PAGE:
Landscape + Peak


Interchangeable lenses are becoming a common feature on more and more goggles. Light levels can change very quickly on the mountain and the effect that has on visibility can be dramatic.


Low light caused by cloud can prevent you from being able to see contours and undulations in the terrain. This makes the snow appear completely smooth, which can be very disorienting, especially if you’re a less experienced skier trying to build your confidence.

Making Things Clear:

Different lenses help you to adapt to the changes in light, enhancing the shadows and brightening contours so you don’t have to cut your day short if the sun goes in. There are lenses available that will help you to deal with almost every level of light exposure and most goggles come equipped with two lens options that are designed to handle the most common conditions.



Snow is a reflective surface and bright sunlight means a lot of glare, so you need a bright light lens to counteract it. Bright light lenses vary from brand to brand so look out for dark tints like copper and dark grey; lenses with a mirrored finish will reflect the light, enhancing the effectiveness of the tint.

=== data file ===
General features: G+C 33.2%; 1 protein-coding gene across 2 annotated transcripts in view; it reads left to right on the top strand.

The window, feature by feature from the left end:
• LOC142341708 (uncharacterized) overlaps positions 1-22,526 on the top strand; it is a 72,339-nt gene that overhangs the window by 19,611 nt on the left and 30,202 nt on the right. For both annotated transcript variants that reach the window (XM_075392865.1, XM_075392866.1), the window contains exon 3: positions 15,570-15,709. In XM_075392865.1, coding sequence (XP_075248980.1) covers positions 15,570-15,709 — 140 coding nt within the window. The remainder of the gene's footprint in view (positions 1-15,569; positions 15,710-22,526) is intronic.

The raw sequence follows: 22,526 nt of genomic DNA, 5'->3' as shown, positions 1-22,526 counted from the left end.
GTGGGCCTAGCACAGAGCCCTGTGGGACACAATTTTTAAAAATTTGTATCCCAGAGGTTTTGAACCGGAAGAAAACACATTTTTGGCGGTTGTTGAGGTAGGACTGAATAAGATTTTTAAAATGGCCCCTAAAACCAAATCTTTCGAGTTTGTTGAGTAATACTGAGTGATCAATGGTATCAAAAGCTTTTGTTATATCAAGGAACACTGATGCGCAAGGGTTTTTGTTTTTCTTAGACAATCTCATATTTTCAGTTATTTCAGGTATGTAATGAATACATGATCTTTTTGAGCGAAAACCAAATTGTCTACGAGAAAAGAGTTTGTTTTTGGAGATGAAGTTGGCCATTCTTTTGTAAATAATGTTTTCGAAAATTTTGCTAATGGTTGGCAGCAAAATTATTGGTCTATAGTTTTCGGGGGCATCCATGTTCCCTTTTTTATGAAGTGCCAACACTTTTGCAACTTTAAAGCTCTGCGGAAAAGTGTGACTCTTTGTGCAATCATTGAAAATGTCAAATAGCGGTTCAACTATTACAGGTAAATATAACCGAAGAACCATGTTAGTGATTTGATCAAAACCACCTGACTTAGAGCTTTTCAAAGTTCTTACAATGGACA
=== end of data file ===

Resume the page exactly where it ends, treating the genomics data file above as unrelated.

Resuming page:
On those changeable days where it isn’t gloomy but you haven’t been blessed with clear skies either, a green, rose, gold or amber tint (among others) will help you deal with varying light levels. Every brand has its own range of lens tints that have been specially tailored to provide better visibility in variable conditions; ask in-store for more information.



Heavy cloud, fog and snowfall can cause very low light levels making it difficult to see bumps and contours in the snow. Low levels lenses often have a yellow, gold, amber or rose tint, which filter out the blue tones of the snow, emphasizing the shadows so that you can see bumps and undulations in the terrain.

Interchangeable Lens Systems:

Goggles + Lens

To make it easy to change your lenses when you’re on the move, the brands have come up with some ingenious quick change systems to keep things simple. Most goggles like the Oakley Airbrake and Smith I/O use a clip mechanism that allows you to easily release the lens from the frame to change it, while others like the Anon M1& M2 use magnets to connect the lens to the frame, allowing you to literally pop it off.

What is the Point of Spherical Lenses?

Ski + Snowboard

Oakley Flight Deck Goggle


A spherical or domed lens offers a number of benefits. It provides better all-round peripheral vision, cuts down on the edge distortion that you can get with a flat lensed goggle and is less prone to fogging, allowing more space for the air to circulate between the inside of the lens and your face.

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